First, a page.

The Hamilton Children's Garden, one of the area's most enjoyed destinations, currently resides on property owned by the City of Encinitas. But that is likely to change in the near future.
No, the family-friendly interactive attraction isn't going anywhere. Instead, the city is weighing their options to reduce their responsibilities and help ensure a long and promising future for the San Diego Botanic Garden.
At the request of Julian Duval, president and CEO of the Garden's non-profit organization, Encinitas had been considering selling or donating their 4.8-acre parcel to the foundation which oversees management of the site.
Now, that request has been rescinded because of an even more promising offer – from the County of San Diego. At last week's Encinitas City Council meeting, Duval announced that the county has expressed interest in purchasing or making a land-trade for the nearly five acres the city presently owns. Although a surprise to many, the county's move makes sense – it already owns the majority of the land that the San Diego Botanic Garden sits on.
On top of its land ownership, the county and the Botanic Garden are far from strangers. Originally named the Quail Botanical Gardens, the site was managed and operated by the county for nearly forty years following its founding in the 1950's. In 1993, the County of San Diego transferred management to the garden's non-profit society. In 2009, the Quail Botanical Gardens officially became known as the San Diego Botanic Garden in order to better represent the site's status as a county-wide attraction.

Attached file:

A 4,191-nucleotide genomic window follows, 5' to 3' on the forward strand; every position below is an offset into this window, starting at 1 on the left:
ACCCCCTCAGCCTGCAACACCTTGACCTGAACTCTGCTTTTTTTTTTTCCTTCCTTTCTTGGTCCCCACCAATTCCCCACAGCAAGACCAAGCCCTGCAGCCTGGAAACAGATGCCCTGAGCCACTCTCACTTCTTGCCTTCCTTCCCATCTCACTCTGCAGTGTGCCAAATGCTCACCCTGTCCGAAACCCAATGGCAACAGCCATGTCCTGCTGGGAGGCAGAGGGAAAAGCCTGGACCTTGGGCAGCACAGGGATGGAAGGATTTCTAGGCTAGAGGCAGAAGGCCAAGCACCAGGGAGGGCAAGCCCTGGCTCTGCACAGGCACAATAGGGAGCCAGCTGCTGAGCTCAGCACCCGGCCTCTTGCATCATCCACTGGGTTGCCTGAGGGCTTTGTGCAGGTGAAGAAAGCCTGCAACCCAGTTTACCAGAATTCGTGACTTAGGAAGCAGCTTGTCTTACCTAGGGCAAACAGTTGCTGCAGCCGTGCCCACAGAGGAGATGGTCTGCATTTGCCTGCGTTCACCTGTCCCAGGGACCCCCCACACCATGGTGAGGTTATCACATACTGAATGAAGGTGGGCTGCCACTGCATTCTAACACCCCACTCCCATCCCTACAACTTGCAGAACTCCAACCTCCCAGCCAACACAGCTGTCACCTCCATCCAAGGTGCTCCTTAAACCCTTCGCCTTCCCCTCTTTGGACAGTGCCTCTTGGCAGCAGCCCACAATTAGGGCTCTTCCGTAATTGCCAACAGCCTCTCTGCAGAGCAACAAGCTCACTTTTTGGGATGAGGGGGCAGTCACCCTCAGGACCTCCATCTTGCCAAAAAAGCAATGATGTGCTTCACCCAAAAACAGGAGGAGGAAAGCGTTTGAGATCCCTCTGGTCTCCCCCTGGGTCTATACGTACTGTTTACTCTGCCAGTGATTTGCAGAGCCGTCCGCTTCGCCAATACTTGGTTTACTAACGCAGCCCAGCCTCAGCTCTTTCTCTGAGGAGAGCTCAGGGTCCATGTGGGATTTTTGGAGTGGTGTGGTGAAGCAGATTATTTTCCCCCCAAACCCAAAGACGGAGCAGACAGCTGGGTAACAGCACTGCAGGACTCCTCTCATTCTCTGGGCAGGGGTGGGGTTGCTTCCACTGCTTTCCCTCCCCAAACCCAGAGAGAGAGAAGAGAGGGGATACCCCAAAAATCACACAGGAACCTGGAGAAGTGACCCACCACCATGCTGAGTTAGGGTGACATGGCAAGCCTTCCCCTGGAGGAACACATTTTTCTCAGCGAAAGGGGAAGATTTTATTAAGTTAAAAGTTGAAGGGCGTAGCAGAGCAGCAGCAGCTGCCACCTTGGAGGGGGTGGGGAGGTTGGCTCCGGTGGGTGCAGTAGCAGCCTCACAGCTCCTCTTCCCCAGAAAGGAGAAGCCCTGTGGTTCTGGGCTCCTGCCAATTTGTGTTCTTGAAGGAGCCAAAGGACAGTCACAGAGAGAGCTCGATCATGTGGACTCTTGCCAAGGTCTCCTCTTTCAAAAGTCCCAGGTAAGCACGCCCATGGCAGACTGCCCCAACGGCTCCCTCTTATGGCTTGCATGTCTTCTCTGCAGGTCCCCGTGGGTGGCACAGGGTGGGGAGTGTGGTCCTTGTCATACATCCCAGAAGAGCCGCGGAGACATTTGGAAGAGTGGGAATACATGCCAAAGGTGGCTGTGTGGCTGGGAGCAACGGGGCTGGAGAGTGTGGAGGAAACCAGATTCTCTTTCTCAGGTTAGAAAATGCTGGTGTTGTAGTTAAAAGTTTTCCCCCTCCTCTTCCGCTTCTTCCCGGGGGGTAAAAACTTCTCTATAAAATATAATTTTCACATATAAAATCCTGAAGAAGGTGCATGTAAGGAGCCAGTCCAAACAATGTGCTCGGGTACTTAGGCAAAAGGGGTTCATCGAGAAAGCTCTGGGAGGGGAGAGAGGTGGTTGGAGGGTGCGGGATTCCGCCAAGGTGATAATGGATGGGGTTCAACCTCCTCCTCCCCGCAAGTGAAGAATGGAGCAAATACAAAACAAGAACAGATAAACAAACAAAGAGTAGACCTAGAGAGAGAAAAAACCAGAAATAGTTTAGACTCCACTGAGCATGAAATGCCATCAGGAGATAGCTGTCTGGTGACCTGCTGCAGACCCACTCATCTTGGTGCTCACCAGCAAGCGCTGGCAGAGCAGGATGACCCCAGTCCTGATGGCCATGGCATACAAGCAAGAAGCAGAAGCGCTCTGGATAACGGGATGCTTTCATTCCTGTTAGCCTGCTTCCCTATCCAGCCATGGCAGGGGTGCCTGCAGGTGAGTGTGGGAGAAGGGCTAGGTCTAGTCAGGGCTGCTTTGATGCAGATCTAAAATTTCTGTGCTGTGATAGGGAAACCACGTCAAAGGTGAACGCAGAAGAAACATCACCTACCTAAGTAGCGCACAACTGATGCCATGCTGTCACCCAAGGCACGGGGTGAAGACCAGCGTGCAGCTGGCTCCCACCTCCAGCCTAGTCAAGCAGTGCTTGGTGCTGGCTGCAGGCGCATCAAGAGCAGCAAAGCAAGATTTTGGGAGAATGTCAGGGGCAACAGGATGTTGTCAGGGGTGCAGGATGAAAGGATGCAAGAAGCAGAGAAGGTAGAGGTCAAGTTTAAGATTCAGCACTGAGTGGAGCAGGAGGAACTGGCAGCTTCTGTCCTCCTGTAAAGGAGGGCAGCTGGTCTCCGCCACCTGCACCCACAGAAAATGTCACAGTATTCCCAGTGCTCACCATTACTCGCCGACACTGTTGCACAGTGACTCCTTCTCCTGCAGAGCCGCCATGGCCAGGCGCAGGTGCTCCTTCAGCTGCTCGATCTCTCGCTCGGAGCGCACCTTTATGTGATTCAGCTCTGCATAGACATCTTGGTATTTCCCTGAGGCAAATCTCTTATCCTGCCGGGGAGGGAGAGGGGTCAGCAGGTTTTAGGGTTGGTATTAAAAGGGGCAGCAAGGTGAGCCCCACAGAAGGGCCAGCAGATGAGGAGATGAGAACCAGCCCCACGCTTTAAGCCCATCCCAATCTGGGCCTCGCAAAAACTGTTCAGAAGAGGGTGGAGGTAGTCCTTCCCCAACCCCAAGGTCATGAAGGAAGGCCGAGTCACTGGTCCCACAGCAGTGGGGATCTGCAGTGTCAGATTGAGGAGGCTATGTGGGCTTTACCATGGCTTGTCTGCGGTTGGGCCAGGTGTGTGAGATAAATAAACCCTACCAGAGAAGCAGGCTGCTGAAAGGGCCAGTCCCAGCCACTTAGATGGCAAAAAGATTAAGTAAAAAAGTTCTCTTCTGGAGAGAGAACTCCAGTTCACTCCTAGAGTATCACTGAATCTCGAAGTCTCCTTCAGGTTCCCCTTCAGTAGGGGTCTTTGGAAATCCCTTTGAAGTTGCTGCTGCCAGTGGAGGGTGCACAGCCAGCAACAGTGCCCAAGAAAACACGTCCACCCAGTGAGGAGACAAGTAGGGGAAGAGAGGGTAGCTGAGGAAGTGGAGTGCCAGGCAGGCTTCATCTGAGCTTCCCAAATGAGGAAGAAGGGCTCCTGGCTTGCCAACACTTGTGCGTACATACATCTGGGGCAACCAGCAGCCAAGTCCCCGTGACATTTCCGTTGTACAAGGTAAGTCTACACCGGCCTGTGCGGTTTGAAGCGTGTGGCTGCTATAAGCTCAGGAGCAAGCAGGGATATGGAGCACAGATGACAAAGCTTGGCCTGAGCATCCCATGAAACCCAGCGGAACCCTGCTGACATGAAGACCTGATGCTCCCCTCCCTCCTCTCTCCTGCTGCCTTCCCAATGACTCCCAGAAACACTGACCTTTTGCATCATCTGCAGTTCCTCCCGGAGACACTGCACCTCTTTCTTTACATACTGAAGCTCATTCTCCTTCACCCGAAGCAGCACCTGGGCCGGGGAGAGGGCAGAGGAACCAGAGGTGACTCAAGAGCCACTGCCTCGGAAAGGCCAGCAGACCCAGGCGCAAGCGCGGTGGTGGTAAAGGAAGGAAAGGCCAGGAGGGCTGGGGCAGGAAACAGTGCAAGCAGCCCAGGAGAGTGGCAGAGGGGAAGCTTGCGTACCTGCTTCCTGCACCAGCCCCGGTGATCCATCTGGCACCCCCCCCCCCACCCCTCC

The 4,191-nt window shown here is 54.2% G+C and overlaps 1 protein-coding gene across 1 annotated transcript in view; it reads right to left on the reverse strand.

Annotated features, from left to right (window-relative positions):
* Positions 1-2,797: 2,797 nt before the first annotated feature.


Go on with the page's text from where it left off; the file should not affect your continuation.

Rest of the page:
The reasoning behind the county wanting to take of Encinitas' portion of the property is even more apparent when you take the Garden's current fundraising efforts into consideration. Right now, the San Diego Botanic Garden is in the process of trying to raise $3 million in funding towards a new 9,000-square-foot Education and Events pavilion to be placed on the same parcel as the Children's Garden.
The non-profit organization has already secured a pledge of $1 million from the Donald C. & Elizabeth M. Dickinson Foundation with the stipulation that it will be given once the remaining $2 million is raised. The county wants to help, but is restricted from funding a permanent project on land that they don't own. According to County Supervisor Dave Roberts, the County of San Diego has up to $2 million that they'd be willing to put towards the pavilion's construction.
The Encinitas City Council plans to explore the various options for selling or transferring ownership of the parcel to the County of San Diego and make a decision in the near future.